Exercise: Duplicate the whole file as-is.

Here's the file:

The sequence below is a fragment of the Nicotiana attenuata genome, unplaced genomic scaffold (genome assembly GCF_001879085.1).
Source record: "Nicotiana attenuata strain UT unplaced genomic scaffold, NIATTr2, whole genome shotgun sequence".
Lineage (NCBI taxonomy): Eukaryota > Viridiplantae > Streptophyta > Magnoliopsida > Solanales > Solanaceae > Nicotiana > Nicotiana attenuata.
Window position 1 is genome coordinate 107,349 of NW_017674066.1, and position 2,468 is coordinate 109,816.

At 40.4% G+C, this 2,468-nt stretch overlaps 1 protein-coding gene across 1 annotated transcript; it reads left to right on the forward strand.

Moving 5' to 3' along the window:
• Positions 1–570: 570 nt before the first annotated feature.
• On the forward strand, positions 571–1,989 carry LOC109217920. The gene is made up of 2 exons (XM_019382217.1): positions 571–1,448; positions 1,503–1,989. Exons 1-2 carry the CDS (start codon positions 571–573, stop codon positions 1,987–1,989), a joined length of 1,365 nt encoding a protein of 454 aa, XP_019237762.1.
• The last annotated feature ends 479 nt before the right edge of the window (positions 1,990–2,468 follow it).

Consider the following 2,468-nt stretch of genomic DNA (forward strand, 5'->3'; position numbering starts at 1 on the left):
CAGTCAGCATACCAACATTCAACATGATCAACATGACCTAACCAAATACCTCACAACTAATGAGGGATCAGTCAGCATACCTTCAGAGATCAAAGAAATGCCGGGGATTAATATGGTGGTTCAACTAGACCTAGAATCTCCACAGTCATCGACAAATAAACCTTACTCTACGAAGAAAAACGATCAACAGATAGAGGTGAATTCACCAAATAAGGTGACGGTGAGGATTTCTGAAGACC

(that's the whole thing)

The sequence below is a fragment of the Nicotiana attenuata genome, unplaced genomic scaffold (genome assembly GCF_001879085.1).
Source record: "Nicotiana attenuata strain UT unplaced genomic scaffold, NIATTr2, whole genome shotgun sequence".
Lineage (NCBI taxonomy): Eukaryota > Viridiplantae > Streptophyta > Magnoliopsida > Solanales > Solanaceae > Nicotiana > Nicotiana attenuata.
Window position 1 is genome coordinate 107,349 of NW_017674066.1, and position 2,468 is coordinate 109,816.

At 40.4% G+C, this 2,468-nt stretch overlaps 1 protein-coding gene across 1 annotated transcript; it reads left to right on the forward strand.

Moving 5' to 3' along the window:
• Positions 1–570: 570 nt before the first annotated feature.
• On the forward strand, positions 571–1,989 carry LOC109217920. The gene is made up of 2 exons (XM_019382217.1): positions 571–1,448; positions 1,503–1,989. Exons 1-2 carry the CDS (start codon positions 571–573, stop codon positions 1,987–1,989), a joined length of 1,365 nt encoding a protein of 454 aa, XP_019237762.1.
• The last annotated feature ends 479 nt before the right edge of the window (positions 1,990–2,468 follow it).

Consider the following 2,468-nt stretch of genomic DNA (forward strand, 5'->3'; position numbering starts at 1 on the left):
CAGTCAGCATACCAACATTCAACATGATCAACATGACCTAACCAAATACCTCACAACTAATGAGGGATCAGTCAGCATACCTTCAGAGATCAAAGAAATGCCGGGGATTAATATGGTGGTTCAACTAGACCTAGAATCTCCACAGTCATCGACAAATAAACCTTACTCTACGAAGAAAAACGATCAACAGATAGAGGTGAATTCACCAAATAAGGTGACGGTGAGGATTTCTGAAGACC